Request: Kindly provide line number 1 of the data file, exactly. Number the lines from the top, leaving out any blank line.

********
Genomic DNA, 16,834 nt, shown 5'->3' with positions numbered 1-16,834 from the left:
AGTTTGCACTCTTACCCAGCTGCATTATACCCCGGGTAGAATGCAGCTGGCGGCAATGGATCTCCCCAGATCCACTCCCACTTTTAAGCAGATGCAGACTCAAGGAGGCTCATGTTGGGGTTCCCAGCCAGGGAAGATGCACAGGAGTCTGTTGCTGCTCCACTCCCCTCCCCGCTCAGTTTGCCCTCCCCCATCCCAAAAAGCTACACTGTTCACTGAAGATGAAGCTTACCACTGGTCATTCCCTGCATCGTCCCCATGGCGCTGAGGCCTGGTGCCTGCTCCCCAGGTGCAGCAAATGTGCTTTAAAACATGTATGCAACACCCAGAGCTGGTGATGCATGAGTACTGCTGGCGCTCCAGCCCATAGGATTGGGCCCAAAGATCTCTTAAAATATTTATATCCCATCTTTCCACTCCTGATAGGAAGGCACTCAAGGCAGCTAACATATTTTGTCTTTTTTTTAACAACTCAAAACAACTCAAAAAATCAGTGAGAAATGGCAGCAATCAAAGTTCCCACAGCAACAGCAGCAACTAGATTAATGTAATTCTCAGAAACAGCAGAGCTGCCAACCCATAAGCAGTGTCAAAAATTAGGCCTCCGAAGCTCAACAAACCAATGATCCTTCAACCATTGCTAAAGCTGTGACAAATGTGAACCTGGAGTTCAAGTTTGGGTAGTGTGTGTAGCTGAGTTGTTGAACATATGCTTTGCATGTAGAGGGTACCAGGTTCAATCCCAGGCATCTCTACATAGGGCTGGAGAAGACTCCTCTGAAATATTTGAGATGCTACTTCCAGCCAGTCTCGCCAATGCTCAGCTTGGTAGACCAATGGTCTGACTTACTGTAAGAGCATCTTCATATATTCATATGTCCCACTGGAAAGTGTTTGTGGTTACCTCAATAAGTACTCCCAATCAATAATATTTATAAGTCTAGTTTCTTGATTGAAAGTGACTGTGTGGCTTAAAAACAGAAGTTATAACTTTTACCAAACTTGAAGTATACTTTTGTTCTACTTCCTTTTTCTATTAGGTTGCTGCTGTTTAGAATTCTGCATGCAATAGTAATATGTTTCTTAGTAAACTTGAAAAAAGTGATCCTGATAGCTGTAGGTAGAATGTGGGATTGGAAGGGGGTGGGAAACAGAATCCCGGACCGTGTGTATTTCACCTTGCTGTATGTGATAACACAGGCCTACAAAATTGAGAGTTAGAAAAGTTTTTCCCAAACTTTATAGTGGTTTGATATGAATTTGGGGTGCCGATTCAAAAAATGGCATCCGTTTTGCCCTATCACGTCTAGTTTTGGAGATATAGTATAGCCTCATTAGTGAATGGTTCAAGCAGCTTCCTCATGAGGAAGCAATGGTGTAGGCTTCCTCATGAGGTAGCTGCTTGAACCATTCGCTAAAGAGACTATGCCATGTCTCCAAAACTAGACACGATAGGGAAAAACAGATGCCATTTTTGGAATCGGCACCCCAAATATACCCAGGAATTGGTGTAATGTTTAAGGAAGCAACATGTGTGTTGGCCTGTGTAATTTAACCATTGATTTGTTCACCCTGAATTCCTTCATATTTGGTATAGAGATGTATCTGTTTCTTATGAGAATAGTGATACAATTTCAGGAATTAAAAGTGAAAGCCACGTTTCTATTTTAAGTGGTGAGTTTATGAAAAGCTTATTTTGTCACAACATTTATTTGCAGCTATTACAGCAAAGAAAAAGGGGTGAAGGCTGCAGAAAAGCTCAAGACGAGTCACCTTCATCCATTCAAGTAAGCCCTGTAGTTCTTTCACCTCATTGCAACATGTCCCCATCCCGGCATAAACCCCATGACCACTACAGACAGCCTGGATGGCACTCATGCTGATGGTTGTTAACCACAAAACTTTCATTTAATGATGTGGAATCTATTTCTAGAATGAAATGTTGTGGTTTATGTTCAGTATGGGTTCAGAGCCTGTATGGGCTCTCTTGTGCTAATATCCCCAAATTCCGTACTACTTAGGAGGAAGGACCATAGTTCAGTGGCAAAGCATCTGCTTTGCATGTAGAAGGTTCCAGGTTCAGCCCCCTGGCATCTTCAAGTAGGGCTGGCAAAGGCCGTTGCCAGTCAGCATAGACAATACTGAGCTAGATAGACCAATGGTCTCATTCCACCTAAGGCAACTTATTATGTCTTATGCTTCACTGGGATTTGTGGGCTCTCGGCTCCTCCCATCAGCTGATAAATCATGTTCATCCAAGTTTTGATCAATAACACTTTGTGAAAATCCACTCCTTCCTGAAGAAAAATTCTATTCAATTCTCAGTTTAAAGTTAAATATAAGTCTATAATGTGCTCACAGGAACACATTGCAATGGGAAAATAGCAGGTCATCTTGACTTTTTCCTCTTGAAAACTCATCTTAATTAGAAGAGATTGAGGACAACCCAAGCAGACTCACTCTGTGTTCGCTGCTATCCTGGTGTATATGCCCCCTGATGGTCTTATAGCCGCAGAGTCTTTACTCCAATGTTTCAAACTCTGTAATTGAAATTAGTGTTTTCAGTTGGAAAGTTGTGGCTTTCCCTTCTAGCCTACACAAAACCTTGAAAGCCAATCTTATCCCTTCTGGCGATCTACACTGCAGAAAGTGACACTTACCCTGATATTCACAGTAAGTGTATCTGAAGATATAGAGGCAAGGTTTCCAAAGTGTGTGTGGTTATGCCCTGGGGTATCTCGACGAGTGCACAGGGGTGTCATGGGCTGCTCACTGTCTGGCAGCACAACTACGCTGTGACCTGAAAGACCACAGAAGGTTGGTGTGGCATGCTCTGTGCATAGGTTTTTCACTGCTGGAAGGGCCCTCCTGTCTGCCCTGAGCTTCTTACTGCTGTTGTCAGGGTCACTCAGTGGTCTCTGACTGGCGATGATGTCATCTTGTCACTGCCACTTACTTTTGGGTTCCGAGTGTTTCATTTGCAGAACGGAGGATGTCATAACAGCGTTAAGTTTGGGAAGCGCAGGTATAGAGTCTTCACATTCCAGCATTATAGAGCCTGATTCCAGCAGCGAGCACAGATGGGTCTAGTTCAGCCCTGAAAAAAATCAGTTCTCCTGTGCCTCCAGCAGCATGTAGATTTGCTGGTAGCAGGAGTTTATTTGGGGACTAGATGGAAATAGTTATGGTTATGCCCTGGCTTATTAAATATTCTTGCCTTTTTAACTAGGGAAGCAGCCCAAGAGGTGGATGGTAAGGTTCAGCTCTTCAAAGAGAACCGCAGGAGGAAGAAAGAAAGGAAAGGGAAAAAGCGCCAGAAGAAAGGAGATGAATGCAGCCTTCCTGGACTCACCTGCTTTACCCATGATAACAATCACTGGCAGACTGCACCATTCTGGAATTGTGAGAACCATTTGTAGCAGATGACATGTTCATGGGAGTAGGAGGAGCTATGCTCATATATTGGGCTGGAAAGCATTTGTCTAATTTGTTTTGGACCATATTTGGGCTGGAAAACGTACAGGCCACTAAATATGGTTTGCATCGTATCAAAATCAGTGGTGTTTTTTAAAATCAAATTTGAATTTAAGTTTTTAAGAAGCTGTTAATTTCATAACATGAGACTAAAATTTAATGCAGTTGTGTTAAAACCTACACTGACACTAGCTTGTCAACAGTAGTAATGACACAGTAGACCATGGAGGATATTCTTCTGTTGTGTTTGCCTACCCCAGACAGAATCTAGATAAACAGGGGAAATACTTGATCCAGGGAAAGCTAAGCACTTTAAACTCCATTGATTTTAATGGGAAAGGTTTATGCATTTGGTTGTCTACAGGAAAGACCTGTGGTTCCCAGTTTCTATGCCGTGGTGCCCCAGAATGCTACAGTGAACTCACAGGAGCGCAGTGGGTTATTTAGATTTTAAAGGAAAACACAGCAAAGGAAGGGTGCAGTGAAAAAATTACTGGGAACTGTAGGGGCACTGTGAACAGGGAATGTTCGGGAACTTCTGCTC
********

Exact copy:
Genomic DNA, 16,834 nt, shown 5'->3' with positions numbered 1-16,834 from the left: